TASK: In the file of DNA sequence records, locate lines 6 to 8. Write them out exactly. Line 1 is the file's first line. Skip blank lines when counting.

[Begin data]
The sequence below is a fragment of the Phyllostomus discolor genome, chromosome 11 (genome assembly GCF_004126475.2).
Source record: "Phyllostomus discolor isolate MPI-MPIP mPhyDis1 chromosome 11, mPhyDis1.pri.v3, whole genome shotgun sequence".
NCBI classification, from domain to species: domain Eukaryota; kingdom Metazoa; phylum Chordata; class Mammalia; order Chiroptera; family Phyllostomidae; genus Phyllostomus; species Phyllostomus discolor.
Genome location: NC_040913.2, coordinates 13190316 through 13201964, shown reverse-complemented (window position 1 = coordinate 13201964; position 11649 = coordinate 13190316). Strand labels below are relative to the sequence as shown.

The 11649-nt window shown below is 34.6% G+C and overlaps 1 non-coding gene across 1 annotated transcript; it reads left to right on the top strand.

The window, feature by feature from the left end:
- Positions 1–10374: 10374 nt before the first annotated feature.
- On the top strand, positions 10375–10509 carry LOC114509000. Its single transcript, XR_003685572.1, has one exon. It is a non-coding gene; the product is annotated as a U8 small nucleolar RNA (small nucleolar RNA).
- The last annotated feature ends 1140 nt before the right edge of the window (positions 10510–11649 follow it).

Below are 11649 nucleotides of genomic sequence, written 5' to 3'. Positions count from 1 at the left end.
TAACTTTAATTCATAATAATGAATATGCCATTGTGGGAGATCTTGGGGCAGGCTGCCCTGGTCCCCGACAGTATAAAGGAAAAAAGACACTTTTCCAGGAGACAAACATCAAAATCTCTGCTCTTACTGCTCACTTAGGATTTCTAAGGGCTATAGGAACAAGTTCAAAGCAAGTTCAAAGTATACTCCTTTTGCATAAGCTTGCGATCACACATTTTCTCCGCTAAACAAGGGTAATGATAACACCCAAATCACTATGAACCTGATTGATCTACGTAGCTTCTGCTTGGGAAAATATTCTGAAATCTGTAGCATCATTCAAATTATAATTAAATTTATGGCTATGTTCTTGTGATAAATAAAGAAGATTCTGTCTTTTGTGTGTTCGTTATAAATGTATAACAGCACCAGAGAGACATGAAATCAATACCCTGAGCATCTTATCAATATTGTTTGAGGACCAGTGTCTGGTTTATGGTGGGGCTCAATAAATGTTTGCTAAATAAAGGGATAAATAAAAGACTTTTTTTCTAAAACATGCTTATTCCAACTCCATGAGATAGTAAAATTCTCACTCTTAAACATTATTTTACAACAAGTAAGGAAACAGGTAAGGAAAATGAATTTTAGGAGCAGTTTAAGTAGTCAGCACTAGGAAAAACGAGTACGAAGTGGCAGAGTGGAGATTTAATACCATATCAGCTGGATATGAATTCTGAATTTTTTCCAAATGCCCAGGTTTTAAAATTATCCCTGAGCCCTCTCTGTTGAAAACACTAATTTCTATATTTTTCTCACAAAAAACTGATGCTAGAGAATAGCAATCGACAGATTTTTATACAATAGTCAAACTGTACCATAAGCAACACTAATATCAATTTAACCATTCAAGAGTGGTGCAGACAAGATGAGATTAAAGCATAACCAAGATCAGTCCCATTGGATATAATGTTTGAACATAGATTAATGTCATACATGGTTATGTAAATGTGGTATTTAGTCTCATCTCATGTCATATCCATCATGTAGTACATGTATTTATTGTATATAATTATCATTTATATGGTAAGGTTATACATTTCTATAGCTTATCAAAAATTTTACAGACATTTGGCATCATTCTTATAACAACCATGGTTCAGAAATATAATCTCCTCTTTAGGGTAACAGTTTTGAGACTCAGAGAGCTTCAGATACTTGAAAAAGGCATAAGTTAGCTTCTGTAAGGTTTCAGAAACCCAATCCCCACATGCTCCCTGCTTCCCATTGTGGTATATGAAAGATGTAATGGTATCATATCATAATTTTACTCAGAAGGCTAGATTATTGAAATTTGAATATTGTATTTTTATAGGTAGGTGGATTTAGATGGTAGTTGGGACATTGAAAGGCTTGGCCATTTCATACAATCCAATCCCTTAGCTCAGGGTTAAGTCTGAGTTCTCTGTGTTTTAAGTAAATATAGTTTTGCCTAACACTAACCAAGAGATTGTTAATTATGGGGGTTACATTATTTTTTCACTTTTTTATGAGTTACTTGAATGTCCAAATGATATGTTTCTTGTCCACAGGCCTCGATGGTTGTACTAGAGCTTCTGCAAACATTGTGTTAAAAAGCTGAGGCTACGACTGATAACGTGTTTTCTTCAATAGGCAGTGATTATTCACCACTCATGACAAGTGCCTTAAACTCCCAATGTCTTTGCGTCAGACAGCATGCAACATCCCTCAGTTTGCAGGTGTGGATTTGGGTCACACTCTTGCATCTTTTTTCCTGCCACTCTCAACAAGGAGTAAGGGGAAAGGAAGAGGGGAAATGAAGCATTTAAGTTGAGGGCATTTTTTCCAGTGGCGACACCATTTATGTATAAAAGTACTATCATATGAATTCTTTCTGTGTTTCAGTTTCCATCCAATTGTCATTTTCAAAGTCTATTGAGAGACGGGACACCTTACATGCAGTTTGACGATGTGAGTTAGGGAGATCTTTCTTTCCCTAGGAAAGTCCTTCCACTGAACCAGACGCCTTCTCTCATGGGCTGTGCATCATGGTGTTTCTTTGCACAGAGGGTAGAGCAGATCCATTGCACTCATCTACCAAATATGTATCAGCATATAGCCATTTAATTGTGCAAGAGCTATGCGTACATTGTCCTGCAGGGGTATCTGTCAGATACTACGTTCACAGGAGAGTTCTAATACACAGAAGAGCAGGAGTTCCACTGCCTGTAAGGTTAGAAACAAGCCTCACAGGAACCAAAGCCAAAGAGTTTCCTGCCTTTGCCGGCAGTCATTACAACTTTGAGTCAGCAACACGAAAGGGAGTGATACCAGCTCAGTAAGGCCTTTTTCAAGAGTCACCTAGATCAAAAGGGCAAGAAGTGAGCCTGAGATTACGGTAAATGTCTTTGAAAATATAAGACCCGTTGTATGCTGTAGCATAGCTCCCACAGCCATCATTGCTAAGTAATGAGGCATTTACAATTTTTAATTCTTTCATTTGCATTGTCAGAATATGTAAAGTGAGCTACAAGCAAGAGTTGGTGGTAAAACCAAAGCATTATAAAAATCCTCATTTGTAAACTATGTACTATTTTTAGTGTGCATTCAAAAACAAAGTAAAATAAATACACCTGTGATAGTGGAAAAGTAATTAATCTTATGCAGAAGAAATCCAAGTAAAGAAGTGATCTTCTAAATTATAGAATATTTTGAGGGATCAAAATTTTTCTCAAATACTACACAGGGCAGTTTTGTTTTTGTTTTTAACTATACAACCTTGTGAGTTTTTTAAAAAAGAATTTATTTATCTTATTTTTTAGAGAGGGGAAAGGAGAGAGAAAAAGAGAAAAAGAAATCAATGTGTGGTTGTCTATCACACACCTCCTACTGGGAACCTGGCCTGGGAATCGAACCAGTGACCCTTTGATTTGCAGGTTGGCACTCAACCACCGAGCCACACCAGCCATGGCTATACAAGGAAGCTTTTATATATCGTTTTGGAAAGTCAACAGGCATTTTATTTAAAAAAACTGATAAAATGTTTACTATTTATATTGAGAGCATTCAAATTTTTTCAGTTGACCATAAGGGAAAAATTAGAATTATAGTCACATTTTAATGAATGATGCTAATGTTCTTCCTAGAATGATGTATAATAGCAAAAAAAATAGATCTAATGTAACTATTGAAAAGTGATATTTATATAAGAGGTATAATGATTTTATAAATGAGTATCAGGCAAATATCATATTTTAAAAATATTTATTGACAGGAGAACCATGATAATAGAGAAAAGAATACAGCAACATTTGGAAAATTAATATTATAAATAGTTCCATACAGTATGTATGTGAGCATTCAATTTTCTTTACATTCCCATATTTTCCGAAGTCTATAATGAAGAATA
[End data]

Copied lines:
The window, feature by feature from the left end:
- Positions 1–10374: 10374 nt before the first annotated feature.
- On the top strand, positions 10375–10509 carry LOC114509000. Its single transcript, XR_003685572.1, has one exon. It is a non-coding gene; the product is annotated as a U8 small nucleolar RNA (small nucleolar RNA).